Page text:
Californian utilities not paying for feed in any longer

They paid for net metering nogal. So now the sales of PV panels has dried up leaving the stores with stock they can’t sell.

I don’t think that is a true headline… they have changed the rules a bit but send us the link to the source so we can have a bit of detail.


I’ll try to get the official statement.

This will help

Read a few years ago re. on why. Basically when the “problem” first showed its head.

Them Mericans were up in arms at that time already.

Their utilities realized they were losing, or rather, not making enough profit buying power back en mass with more and more “coming online” to “cash in”.

Hence my reluctance in SA to grab, read, spend tons of cash only to be told, thank you, but we are terminating the agreement forthwith.

Time will tell in SA.

1 Like

I reckon we’re seeing this already especially with the price of panels.
Those who are going to buy them have already done so. (and there’s only so many you can buy due to your roof space and hardware limitations etc.)
And I haven’t heard any more talk by the CT mayor about the incentives to export excess power since last year so that sends a message as well…

Selling back power to a utility is to pass up the opportunity to put that same power to profitable use.
In my opinion, a user who cannot find a better use for their excess is not being very creative.
ZA is a country where people braai mielies on the pavement to feed their families.

Supply the neighbours with ice, brew your own beer, incubate chickens etc the opportunities that having an excess and secure supply create are boundless.

I am not proposing that you do things at a scale that wakes up the taxman, but everyone will have some sort of opportunity to earn themselves more than that measly sell-back margin.


The complexes that people like to live in provide an ideal opportunity for this.

The guy braaing mielies wouldn’t have those complications.

More fine print:
They do pay you something for feed in but it’s no longer net metering…

Whomever ever thinks (don’t say that 3 times) it’s a good idea to spend monies when you up against politics and politicians, has not thought this through.

Your capital tied up (there are better investments (ROI) than selling back)
Chances are very real that the rules will change
Tariff will change, normally not in your favour
Pay for a meter
Pay Engineers to sign off
Consider you may sell the property and move
Breakdowns of equipment may be more frequent


Pardon me please for being so dof this early in the morning, but net metering is you buy X, you feed in Y, and what you pay (or get back) is X-Y?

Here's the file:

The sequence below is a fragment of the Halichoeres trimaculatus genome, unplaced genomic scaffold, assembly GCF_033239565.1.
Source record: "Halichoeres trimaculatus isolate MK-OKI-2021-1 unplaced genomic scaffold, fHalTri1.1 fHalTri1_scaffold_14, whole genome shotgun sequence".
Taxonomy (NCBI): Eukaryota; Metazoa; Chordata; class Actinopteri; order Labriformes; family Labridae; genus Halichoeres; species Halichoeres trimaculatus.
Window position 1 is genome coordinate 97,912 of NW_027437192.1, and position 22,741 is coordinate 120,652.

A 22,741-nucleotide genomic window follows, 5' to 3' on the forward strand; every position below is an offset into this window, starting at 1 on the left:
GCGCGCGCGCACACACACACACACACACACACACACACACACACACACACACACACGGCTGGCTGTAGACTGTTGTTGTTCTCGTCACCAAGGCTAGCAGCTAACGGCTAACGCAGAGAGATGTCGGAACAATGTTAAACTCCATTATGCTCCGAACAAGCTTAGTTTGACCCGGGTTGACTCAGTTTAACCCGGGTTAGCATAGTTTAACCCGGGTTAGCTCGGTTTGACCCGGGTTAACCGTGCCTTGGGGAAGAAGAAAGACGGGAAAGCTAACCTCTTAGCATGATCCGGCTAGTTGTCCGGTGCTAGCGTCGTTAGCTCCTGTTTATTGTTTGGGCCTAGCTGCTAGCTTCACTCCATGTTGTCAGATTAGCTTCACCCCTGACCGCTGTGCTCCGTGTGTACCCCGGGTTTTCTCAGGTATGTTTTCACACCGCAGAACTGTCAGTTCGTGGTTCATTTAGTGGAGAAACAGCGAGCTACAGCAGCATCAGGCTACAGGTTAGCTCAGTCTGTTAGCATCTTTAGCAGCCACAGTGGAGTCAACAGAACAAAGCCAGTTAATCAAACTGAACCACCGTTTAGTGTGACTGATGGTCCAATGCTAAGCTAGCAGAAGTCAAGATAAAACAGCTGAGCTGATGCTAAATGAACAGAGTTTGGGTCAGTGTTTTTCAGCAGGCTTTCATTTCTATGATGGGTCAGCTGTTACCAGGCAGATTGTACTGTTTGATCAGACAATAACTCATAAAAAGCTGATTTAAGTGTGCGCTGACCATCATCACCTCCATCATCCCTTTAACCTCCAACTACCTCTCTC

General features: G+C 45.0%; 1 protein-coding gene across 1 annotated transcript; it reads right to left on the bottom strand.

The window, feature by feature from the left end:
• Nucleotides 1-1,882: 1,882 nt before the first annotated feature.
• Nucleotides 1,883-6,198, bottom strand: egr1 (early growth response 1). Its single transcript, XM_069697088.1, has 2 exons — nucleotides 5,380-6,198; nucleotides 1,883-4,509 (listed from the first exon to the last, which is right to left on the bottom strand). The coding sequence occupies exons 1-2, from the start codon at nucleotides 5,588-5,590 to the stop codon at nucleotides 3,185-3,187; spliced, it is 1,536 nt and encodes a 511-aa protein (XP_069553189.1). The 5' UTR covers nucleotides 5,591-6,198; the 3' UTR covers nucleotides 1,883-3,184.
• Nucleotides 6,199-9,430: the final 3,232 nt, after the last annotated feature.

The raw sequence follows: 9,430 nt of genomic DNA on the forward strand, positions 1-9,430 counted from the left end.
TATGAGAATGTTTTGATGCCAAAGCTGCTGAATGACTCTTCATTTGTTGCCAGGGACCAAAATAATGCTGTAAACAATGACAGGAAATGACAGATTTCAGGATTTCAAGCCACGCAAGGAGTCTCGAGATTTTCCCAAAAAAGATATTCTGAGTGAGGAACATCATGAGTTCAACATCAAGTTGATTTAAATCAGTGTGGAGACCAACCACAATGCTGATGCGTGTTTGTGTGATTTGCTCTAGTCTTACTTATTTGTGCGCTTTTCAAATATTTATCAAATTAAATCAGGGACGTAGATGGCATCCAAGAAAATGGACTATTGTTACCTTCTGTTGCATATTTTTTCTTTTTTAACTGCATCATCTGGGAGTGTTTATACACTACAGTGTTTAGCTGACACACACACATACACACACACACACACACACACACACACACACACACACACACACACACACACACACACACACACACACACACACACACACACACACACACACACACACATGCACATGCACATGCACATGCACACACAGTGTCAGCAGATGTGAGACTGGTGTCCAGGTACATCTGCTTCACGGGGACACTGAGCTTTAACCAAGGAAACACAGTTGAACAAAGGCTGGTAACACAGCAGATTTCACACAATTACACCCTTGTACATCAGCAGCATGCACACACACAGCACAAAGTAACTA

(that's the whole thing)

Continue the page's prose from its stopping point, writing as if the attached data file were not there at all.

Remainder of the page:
My understanding is they credit you for feed in at the same rate they supply… :thinking:

Hmmm… then I can see why the private providers are upset. They sell you X, you feeback Y, charging you only (X-Y) times tariff is going to make a hole in their profits. It gets worse when you have people with powerbanks and the like that buy when the price is low and feed-in when the price is high.

Now, in a case where the power provider is the government, then they can rationalise this by saying that it helps them get through the evening peak and thus helps everybody in the city/province/whatever because they can keep the lights on.

NERSA set a feed-in tariff for SA. At present COCT have a 2-year (and counting down) dispensation to pay over that. It’s not net metering as you describe it, but I don’t see how it can be. COCT, COJ, Eskom, probably other municipalities are all trying to attract IPPS, and they need to leave a gap in which those IPPs can make a profit.

Somewhere down the line we have to realise that it costs money to provide power via a grid, and at the very least the entities doing that need to break even - and that includes after paying staff, maintenance and so on.

Maybe an easier sell in SA where we know what happens when there isn’t enough power to go around.

The USA and Europe already had the issue where there was more power generated than what could be used. One cannot just switch stuff off. This is a HUGE balancing act, and renewables are causing drama at times when there is a lot of surplus.

Hence that is where utilities start changing the rules.

I’m sure there’s going to be dynamic billing at some stage. Maybe not here just yet but the utilities could introduce a time of day tariff so if you can store your RE then sell it to them when there’s a demand…

I believe Oz has such schemes, even to the tune of negative pricing. Where you will be charged to generate. I am unsure if it goes as far as being paid to use though.

In Europe, at least some places, you are paid to use. But there is a tax on top that is always for your account, so you don’t make money until the price is more negative than the tax.

There is presently some internal debate going on as to what is better: Generating with your own panels, or shutting down your own solar and buying from the grid (which makes you money). On an ethical level, the reason the grid price is negative is because there is too much PV online, so by shutting down your own and taking it from the grid instead, it can be argued that you do more good than bad… and you get paid for it.

COJ has a TOU of tariff. The winter high price is scary. But if you can switch lots of useage to the wee hours of the morning then you can make a dent in your bill. Both City Power and Jhb Water would like you to run your pool pump at night - and on TOU you can save by doing that. You can put your geyser on a timer and turn it off at, say, 4 am,


They want PV users to go on to TOU, and whilst the price you PAY changes by hour of day, the price they pay YOU does not. You get as much money back for selling a unit during peak times (when it’s probably going to come out of your battery) as you do at 12:00 (when it comes from your panels and they don’t really want it).

1 Like

Deleted by author